Smells Good, Lasts Short Time

Wednesday February 14, 2007


Mr Pest Control


I have a question about XT-2000 Orange Oil. About how long does it last in wood after a treatment? I've heard it's only about 4-8 days and then the wood is edible again. Do you have any info on this? Thanks.

Mr Pest Control


My knee-jerk opinion was that the active ingredient - d-limonene, or orange oil - essentially has no residual, but I decided I should be fair about it and look around awhile. I feel vindicated after reading a few websites that seemed to know what they were talking about (because they agreed with me). One private pest control company website stated as you did that the residual was no more than 4 days, after which there would be no effect on termites walking on or chewing through treated wood. The second website was a tutorial from University of Illinois, in which the authors state that d-limonene has NO residual value, evaporating quickly from the surface. Now, these statements do conflict with others that I find that state the oil is absorbed into the wood and is effective for up to 1 year whenever a termite attempts to eat the wood. However, I am inclined to believe that it is meant as a contact insecticide only, affecting termites that are directly treated or that walk on the treated surface while the oil is still fresh and damp.

There are several products with d-limonene for drywood termite control, including the XT-2000 and Orange Guard, and there is no disputing their effectiveness within the boundaries of their true capabilities. One thing that does get to me though, is the sales pitch given by far too many outlets trying to sell various d-limonene products to homeowners. You can browse the internet and time and again see the statements "totally non-toxic and safe" for use around people and pets. You and I and the rest of our heavily regulated industry know very well that if we spoke these words we'd quickly have our regulators leap onto us and pummel us senseless. A pathetic program was undertaken in California a few years back by an anti-pesticide group that labeled themselves "public watchdogs", in which they browsed yellow pages ads and promptly sued any pest control company that dared to even hint at low risk pest management, including suing companies for using the words "safely" and "healthy" in their ads. They sued companies for putting depictions of children in their ads, all of which boiled down to a fund-raiser on the part of this group.

The fact is that d-limonene IS toxic, and its LD-50 is 4,400 mg/kg, just about the same as many of our pyrethroid termiticides. The product labels carry the signal word CAUTION, and warn of the need for immediate medical attention should the product be swallowed, immediate washing of skin if contacted, and possible severe irritation to eyes or lungs if exposed in those ways. In lab studies high doses caused a variety of problems to mice, and high doses applied to cats caused tremors, salivation, muscle weakness, and other problems. We need to look past the retail rhetoric and recognize that all insecticides are toxic, and all must be used with care and according to label directions. The real losers will be homeowners who buy into the hype given by the retailer they purchase the product from, and figure "hey, it's not toxic....don't have to follow directions".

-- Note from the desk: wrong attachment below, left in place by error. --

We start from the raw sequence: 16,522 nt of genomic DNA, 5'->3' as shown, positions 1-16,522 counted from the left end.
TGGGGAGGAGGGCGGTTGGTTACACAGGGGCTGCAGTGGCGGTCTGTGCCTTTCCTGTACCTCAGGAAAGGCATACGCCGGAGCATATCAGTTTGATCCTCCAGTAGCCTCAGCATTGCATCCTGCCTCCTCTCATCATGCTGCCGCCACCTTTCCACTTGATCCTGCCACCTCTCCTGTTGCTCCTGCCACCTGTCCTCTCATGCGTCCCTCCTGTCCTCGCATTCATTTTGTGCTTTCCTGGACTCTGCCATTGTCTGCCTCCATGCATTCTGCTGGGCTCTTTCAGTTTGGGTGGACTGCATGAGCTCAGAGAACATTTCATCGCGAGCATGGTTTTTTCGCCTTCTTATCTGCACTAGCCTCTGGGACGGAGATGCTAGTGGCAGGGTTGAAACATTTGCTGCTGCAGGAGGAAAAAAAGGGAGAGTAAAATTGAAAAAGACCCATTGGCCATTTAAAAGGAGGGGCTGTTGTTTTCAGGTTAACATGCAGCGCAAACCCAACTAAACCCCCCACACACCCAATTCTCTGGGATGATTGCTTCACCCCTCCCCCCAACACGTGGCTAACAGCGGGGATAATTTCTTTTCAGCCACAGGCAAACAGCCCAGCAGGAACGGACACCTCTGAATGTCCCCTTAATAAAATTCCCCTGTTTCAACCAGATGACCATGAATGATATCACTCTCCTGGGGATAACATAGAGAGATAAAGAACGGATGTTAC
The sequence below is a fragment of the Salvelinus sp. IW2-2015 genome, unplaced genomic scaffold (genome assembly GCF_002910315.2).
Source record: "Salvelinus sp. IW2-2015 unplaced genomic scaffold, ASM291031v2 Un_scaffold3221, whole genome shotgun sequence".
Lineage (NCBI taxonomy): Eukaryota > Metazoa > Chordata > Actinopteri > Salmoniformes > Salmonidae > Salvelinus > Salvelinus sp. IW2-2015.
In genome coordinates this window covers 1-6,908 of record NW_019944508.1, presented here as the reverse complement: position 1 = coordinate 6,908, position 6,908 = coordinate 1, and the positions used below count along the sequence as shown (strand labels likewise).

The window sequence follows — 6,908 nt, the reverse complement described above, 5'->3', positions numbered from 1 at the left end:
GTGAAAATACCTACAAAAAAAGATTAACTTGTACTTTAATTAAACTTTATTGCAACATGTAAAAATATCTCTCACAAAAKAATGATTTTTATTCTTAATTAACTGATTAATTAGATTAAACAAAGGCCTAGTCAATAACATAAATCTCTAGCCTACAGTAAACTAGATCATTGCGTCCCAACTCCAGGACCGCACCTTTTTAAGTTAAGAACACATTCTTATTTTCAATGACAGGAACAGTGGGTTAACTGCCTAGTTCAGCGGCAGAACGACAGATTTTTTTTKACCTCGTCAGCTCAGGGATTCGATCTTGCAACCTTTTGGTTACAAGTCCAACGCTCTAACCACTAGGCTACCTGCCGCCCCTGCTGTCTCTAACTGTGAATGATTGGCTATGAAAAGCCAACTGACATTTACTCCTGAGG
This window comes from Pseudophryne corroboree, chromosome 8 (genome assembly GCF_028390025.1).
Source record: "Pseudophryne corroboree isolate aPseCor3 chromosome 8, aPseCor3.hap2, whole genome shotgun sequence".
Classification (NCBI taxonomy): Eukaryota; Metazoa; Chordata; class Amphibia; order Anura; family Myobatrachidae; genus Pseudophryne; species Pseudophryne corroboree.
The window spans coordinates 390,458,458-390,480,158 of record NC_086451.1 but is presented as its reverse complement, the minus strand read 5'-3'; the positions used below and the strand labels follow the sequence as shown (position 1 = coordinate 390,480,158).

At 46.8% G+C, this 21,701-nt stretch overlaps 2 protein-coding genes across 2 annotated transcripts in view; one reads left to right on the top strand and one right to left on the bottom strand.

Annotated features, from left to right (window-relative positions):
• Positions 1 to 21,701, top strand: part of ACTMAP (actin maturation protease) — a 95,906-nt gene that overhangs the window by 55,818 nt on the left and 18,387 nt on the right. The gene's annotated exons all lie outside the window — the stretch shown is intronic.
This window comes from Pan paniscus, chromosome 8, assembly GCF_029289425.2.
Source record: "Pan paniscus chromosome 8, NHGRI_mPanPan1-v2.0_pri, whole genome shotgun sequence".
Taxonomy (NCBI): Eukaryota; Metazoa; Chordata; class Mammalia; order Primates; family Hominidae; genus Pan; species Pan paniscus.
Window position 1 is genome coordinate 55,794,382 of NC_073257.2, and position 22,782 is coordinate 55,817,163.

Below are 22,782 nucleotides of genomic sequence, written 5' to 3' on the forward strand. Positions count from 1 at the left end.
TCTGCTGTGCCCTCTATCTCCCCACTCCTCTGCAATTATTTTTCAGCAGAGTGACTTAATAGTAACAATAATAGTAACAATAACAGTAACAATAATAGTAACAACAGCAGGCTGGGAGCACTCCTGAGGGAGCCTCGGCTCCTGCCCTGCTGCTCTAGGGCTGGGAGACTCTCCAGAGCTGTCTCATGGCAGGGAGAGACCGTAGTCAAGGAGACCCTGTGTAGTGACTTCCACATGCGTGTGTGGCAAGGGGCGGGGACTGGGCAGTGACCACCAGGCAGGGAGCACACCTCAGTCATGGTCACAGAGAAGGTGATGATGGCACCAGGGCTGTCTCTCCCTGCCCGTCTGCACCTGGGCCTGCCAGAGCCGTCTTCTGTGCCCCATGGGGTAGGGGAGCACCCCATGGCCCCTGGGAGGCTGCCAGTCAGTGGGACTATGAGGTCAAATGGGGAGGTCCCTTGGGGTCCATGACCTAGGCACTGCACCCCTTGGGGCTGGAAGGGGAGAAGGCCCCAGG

So, there's my soap box and I'm stickin' to it, but hopefully our licensed, professional, trained industry already knows it. This plant-derived orange oil insecticide is a great option to have available for our pest management programs, and there will be those people who prefer to have Natural pesticide products applied in their home. However, we need to know enough about the chemistry to be able to tell them what to expect from the treatment, and to suggest that orange oil lasts a long time does not appear to be accurate.

Mr. Pest Control

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Please note, Mr. Pest Control is answering questions supplied by PMP customers across North America. His answers are generated from industry and manufacturer-provided information. The answer may not be specific to the laws and regulations for your State, Province, Territory or Country. In addition, products mentioned may not be registered and or available in all areas. Always check with your local Univar office for specific information to your area. Always read and follow label directions.